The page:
Shaming or payback – only you know for sure

For the last few days I’ve found myself thinking about the concepts of tribal shaming and the mother wound. Both are instances where our familial or peer group try to shame or control us because we are not following accepted norms. Both are insidious and subversive ways of keeping us in line. Sometimes they are well-meant, subtle and unconscious; sometimes they are manipulative and intentional. In my experience many times these instances of shaming are thoughtless, an instinctive reaction to our own feelings of low self-worth or jealousy.

I never realized that there was a name for what I experienced with my mother and sister. I know both of them love me but I’ve also had occasions where I felt resentment from them and a sense of schadenfreude when I was having hard times. In their defense, I can often be irritatingly pompous and arrogant which I am sure is not a joy to deal with on a regular basis. So what came first – the shaming or the arrogance? I’m not sure. If truth be told I can’t remember a time when I didn’t suffer from “know-it-all-itis”. So did I (unintentionally, I assure you) shame my mother and sister? Quite possibly.

What is the point of this little post? Quite simple actually – although I do believe there are genuine instances of tribal and familial shaming, I also believe that payback is a bitch. So there may have been occasions when I experienced tribal or familial shaming they may also have been instances of people getting even with me for times when my know-it-all-itis irritated the crap out of them. I get it. I’m not innocent in the shaming or putting down of others. It may not be intentional but I’m sure that doesn’t make it any less hurtful.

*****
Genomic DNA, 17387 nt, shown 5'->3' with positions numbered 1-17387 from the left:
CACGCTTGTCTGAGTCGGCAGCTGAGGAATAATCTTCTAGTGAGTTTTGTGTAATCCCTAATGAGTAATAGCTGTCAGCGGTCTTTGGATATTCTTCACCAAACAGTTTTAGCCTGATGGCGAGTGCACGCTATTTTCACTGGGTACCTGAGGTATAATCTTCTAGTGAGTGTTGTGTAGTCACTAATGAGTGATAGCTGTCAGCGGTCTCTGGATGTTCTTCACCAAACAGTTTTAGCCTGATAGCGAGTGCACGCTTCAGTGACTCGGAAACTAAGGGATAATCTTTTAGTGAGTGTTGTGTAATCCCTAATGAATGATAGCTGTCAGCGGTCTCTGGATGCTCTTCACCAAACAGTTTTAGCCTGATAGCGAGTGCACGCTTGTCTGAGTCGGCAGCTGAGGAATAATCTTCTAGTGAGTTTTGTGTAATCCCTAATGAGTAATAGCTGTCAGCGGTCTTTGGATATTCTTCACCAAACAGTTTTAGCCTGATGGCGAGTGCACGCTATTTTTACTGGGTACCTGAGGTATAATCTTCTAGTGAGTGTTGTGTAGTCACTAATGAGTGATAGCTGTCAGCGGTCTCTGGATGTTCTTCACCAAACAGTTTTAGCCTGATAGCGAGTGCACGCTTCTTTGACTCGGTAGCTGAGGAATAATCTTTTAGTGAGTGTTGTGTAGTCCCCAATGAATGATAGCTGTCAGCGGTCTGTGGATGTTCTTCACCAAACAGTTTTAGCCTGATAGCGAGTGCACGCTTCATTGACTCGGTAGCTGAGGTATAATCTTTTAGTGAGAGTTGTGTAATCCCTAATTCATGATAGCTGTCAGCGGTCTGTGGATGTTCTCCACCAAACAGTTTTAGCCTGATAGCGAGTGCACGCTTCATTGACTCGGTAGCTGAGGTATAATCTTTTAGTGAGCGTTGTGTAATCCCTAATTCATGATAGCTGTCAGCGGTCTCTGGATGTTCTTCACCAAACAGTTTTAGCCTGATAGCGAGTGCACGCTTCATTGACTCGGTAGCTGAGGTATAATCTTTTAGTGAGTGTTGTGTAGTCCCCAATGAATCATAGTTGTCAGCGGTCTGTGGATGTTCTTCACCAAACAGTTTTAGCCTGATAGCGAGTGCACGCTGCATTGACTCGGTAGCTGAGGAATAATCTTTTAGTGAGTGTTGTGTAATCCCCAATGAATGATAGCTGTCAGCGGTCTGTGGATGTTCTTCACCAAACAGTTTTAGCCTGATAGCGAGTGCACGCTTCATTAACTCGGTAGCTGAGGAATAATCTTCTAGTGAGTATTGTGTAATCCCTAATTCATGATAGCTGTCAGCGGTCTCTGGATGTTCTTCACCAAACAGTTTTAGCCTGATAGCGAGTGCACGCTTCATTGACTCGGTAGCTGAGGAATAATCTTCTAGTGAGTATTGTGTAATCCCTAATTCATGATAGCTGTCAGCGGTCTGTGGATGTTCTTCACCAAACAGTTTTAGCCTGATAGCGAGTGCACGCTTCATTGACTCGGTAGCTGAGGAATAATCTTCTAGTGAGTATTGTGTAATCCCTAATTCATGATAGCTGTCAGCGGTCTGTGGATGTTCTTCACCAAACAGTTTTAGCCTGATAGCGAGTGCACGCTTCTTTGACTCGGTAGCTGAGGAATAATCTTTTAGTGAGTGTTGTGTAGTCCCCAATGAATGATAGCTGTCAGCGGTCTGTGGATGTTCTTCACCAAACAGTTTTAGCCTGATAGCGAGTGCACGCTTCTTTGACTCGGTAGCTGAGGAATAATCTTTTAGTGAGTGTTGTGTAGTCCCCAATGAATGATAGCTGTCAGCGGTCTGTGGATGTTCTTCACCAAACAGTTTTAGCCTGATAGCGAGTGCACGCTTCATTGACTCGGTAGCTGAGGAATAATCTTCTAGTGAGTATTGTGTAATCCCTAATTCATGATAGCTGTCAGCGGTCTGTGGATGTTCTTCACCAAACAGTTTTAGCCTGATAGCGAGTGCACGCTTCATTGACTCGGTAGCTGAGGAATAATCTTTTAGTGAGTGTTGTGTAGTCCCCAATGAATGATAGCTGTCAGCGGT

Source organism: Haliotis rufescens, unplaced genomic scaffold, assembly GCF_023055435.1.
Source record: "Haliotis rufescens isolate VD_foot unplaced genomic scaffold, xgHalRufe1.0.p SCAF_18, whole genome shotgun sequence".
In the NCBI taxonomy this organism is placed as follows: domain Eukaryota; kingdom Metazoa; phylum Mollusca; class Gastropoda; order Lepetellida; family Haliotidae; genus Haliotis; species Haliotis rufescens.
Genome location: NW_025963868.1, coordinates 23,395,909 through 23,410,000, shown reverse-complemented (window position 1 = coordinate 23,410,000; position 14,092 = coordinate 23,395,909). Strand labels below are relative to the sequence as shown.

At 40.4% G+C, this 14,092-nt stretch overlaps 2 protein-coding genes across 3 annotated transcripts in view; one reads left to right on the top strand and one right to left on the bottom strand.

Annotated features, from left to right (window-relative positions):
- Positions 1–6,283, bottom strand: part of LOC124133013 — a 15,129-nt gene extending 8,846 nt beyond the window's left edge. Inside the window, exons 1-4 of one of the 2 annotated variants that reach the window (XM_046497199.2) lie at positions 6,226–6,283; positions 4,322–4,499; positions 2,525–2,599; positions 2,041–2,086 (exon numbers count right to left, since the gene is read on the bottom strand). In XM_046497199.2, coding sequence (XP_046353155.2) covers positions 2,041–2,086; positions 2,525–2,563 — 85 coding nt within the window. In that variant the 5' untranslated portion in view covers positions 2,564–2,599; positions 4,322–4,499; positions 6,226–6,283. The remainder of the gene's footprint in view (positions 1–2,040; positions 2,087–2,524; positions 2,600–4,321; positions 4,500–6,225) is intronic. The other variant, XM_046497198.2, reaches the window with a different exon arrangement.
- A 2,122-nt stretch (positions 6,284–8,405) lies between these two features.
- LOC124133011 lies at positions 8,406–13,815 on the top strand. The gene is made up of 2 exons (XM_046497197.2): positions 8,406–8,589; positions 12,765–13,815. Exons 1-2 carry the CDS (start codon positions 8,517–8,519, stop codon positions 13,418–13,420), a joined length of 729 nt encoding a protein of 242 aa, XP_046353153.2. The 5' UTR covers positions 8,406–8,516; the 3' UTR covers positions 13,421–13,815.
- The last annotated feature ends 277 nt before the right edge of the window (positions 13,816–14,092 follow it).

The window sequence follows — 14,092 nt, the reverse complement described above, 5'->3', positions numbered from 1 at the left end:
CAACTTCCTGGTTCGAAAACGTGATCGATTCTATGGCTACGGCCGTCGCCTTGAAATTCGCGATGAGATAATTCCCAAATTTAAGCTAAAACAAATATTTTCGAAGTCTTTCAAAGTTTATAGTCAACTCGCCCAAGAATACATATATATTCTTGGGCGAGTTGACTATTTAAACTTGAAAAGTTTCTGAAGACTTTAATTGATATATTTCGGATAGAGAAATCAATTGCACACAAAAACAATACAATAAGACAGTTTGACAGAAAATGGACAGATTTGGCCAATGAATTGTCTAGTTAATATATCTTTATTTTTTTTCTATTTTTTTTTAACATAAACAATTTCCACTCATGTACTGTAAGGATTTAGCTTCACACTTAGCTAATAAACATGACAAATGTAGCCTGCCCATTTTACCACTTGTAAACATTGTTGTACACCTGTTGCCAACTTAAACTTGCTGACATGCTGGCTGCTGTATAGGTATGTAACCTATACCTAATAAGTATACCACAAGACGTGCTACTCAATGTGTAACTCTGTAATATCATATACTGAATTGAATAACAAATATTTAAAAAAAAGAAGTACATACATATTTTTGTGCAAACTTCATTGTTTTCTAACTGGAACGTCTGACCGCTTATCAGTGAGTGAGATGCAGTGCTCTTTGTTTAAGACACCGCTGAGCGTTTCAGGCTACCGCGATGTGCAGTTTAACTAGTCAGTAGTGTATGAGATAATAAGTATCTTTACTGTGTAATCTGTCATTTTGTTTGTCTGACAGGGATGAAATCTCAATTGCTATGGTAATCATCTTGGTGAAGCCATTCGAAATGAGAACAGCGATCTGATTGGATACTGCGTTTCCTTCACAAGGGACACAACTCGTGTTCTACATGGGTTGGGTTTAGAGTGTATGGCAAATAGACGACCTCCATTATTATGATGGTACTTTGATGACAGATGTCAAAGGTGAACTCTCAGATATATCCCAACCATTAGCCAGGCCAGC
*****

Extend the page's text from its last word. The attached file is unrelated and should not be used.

So the next time you believe you’ve been the victim of tribal or familial shaming stop a moment before reacting. Think about it – is it possible you may have done something in the past to trigger some of these responses? I’m not claiming it’s all your fault or that there aren’t instances of truly hurtful and underserved shaming, simply that I think we can all unconsciously shame, embarrass or put down each other. Instead of pointing fingers let’s pause and take responsibility for our own behaviors. Maybe if we’re just a bit nicer to others they’ll respond in kind. And if not, you can always take a more assertive, no tolerance stance. Or maybe this is simply my experience and doesn’t apply to anyone else – your mileage may vary.

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